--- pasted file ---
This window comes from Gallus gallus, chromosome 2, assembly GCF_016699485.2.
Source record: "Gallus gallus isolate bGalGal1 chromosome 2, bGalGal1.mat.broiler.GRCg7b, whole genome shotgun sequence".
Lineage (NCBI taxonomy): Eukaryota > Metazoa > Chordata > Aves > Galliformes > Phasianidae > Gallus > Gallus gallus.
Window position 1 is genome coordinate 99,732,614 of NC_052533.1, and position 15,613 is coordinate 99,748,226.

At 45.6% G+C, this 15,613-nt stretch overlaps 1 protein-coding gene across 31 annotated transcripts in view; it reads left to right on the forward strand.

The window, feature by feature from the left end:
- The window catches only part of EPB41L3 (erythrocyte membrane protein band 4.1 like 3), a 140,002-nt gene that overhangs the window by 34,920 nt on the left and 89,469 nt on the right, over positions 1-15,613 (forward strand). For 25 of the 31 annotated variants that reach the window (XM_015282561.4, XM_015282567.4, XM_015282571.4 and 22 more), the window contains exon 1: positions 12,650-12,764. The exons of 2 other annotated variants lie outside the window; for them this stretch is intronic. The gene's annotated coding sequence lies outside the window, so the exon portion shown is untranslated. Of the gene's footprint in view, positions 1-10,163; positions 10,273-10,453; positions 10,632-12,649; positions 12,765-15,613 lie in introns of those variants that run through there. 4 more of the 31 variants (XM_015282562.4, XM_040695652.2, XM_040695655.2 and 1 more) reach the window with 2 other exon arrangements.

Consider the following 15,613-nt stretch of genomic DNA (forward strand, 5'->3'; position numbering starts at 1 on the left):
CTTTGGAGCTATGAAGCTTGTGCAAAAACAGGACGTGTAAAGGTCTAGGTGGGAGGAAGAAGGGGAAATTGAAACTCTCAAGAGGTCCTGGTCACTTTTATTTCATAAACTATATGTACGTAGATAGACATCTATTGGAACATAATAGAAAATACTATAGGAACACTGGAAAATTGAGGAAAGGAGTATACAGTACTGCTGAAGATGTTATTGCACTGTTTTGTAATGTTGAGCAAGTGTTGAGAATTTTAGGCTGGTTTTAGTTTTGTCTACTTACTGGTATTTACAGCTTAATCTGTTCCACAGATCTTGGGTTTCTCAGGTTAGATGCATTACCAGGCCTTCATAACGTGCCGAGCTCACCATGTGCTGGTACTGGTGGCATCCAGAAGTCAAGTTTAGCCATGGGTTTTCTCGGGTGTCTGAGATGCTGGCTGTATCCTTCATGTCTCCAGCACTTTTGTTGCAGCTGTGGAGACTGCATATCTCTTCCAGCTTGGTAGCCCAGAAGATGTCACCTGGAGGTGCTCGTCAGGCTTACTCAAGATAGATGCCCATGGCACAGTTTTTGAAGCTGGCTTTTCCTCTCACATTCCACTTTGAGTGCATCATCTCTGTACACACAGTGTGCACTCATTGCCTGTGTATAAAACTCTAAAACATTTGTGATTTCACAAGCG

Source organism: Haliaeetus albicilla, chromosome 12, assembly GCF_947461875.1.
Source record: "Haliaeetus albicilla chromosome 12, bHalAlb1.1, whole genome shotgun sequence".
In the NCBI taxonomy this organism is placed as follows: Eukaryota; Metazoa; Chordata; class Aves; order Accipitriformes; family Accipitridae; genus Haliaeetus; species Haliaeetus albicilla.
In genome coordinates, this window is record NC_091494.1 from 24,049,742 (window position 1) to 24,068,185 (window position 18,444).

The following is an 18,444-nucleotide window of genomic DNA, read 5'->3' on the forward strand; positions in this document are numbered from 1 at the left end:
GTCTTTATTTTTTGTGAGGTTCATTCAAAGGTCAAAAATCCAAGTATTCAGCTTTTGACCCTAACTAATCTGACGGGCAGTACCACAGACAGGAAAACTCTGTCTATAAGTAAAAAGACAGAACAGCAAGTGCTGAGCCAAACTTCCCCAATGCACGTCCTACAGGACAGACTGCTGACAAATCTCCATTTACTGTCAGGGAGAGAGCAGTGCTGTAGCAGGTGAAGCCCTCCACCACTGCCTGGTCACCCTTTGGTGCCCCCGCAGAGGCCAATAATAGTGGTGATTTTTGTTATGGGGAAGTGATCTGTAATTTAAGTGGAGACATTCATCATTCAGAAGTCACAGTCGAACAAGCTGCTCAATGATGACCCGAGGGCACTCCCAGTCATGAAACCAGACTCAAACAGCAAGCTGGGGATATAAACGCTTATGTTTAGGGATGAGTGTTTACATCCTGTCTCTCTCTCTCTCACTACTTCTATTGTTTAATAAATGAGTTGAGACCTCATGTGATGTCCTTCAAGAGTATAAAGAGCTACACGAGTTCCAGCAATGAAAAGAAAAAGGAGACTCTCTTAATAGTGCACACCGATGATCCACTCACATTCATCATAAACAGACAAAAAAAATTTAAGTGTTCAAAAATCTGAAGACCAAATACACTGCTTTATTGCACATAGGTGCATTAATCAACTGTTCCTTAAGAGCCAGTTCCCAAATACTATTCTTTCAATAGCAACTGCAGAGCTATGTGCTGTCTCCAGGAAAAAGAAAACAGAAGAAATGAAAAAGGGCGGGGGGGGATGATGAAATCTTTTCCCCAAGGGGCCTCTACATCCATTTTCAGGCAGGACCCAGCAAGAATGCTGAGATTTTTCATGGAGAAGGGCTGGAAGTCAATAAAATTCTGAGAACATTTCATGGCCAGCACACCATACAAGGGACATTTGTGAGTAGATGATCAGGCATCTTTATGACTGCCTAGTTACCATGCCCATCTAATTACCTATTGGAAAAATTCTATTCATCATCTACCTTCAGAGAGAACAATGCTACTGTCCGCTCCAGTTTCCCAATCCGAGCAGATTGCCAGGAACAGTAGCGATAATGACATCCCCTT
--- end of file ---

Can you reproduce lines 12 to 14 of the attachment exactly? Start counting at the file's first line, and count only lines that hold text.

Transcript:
In the NCBI taxonomy this organism is placed as follows: Eukaryota; Metazoa; Chordata; class Aves; order Accipitriformes; family Accipitridae; genus Haliaeetus; species Haliaeetus albicilla.
In genome coordinates, this window is record NC_091494.1 from 24,049,742 (window position 1) to 24,068,185 (window position 18,444).

The following is an 18,444-nucleotide window of genomic DNA, read 5'->3' on the forward strand; positions in this document are numbered from 1 at the left end: